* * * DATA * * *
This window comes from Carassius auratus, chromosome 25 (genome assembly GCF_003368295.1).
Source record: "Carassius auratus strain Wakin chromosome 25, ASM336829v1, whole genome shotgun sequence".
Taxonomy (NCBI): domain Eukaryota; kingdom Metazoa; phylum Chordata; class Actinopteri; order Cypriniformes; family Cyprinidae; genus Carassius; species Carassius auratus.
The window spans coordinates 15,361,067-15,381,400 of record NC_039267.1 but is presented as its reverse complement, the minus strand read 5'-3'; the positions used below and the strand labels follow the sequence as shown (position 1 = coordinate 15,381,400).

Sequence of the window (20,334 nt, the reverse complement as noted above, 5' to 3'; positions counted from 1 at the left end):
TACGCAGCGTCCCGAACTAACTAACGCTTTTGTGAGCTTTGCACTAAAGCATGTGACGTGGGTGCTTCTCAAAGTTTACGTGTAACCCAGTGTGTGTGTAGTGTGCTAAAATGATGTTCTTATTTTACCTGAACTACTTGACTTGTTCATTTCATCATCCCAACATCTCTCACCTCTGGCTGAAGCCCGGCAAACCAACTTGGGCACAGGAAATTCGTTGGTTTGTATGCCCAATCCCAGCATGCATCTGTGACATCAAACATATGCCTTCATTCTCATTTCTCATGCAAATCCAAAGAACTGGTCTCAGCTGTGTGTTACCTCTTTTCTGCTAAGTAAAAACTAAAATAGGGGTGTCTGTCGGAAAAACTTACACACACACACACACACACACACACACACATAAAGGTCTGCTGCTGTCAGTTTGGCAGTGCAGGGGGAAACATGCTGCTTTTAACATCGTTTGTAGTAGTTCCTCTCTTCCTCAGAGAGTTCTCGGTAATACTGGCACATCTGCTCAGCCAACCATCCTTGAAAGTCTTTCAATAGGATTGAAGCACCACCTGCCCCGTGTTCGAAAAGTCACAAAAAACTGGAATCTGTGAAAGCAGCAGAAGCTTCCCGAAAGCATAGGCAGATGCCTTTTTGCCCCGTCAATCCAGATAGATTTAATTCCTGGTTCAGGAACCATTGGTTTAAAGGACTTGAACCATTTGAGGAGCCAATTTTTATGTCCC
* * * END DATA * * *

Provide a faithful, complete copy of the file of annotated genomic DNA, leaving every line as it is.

This window comes from Carassius auratus, chromosome 25 (genome assembly GCF_003368295.1).
Source record: "Carassius auratus strain Wakin chromosome 25, ASM336829v1, whole genome shotgun sequence".
Taxonomy (NCBI): domain Eukaryota; kingdom Metazoa; phylum Chordata; class Actinopteri; order Cypriniformes; family Cyprinidae; genus Carassius; species Carassius auratus.
The window spans coordinates 15,361,067-15,381,400 of record NC_039267.1 but is presented as its reverse complement, the minus strand read 5'-3'; the positions used below and the strand labels follow the sequence as shown (position 1 = coordinate 15,381,400).

Sequence of the window (20,334 nt, the reverse complement as noted above, 5' to 3'; positions counted from 1 at the left end):
TACGCAGCGTCCCGAACTAACTAACGCTTTTGTGAGCTTTGCACTAAAGCATGTGACGTGGGTGCTTCTCAAAGTTTACGTGTAACCCAGTGTGTGTGTAGTGTGCTAAAATGATGTTCTTATTTTACCTGAACTACTTGACTTGTTCATTTCATCATCCCAACATCTCTCACCTCTGGCTGAAGCCCGGCAAACCAACTTGGGCACAGGAAATTCGTTGGTTTGTATGCCCAATCCCAGCATGCATCTGTGACATCAAACATATGCCTTCATTCTCATTTCTCATGCAAATCCAAAGAACTGGTCTCAGCTGTGTGTTACCTCTTTTCTGCTAAGTAAAAACTAAAATAGGGGTGTCTGTCGGAAAAACTTACACACACACACACACACACACACACACACATAAAGGTCTGCTGCTGTCAGTTTGGCAGTGCAGGGGGAAACATGCTGCTTTTAACATCGTTTGTAGTAGTTCCTCTCTTCCTCAGAGAGTTCTCGGTAATACTGGCACATCTGCTCAGCCAACCATCCTTGAAAGTCTTTCAATAGGATTGAAGCACCACCTGCCCCGTGTTCGAAAAGTCACAAAAAACTGGAATCTGTGAAAGCAGCAGAAGCTTCCCGAAAGCATAGGCAGATGCCTTTTTGCCCCGTCAATCCAGATAGATTTAATTCCTGGTTCAGGAACCATTGGTTTAAAGGACTTGAACCATTTGAGGAGCCAATTTTTATGTCCC